An arrangement in a merger and acquisition deal that protects ...
  2. Zero Cost Collar

    A type of positive-carry collar that secures a return through ...
  3. Blue Collar

    A working-class person historically defined by hourly rates of ...
  4. Collar

    1. A protective options strategy that is implemented after a ...
  5. White Collar

    A working class that is known for earning high average salaries ...
  6. Interest Rate Collar

    An investment strategy that uses derivatives to hedge an investor's ...
Related Articles
  1. Investing

    Minimize Risk With The Long Collar

    Think your favorite stock is on the way down? This simple option-trading strategy can help you manage your risks without selling the stock.
  2. Investing

    Apple As An Example Of How a Protective Collar Works

    We define a protective collar, using Apple (AAPL) as an example. A protective collar is a combination of a covered call plus long put position.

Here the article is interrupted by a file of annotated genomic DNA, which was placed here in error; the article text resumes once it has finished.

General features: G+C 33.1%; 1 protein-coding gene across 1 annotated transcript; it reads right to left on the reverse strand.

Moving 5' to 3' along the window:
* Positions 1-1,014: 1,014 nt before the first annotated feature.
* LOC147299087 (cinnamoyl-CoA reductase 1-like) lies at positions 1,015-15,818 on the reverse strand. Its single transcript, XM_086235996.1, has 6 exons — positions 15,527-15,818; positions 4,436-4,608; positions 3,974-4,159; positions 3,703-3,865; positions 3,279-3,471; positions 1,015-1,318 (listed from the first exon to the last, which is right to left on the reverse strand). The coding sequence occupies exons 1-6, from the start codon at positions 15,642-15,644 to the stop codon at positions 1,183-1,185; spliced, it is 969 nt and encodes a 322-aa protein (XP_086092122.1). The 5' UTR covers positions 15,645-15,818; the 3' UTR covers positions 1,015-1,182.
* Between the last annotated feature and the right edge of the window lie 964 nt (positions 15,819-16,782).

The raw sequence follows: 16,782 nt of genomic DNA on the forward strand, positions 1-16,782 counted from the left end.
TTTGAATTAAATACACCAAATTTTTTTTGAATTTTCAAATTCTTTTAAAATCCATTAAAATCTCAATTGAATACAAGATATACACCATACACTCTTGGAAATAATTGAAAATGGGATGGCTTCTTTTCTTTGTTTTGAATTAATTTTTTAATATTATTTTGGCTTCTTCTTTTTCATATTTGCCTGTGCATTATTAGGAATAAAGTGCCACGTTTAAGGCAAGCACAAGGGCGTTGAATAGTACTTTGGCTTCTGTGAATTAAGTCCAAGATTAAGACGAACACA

3. Trading

    Capitalize On Collars To Enhance Your Trades

    Trade collaring measures current technicals and makes swift adjustments to account for environmental changes.
  4. Insights

    Blue Collar Vs. White Collar: Different Social Classes?

    Learn about the implications of the words "blue collar" and "white collar" and the connotation each carries for social class and the type of labor performed.
  5. Investing

    Market Volatility Strategy: Collars

    Find out which protective or bullish collar will result in your optimal risk/return level.
  6. Managing Wealth

    Costless Collars: Because Asset Allocation Is Not Enough

    Collars are extremely flexible, and can be much more beneficial to your portfolio than asset allocation.
  7. Trading

    How Does a Collar Work?

    Collar refers to a protective options strategy that investors use after a stock has experienced substantial gains.
  8. Investing

    Using LEAPS With Collars

    This options strategy will help you lock in profit while keeping your upside potential.
  9. Investing

    Diversifying A Concentrated Stock Position

    Having stocks in one area exposes an investor to risk. We tell you four ways to minimize it.
  10. Investing

    Long on Oil? Hedge Falling Oil Prices with Options

    With no end to the oil slump in sight, here are some risk management strategies using options to protect your oil positions.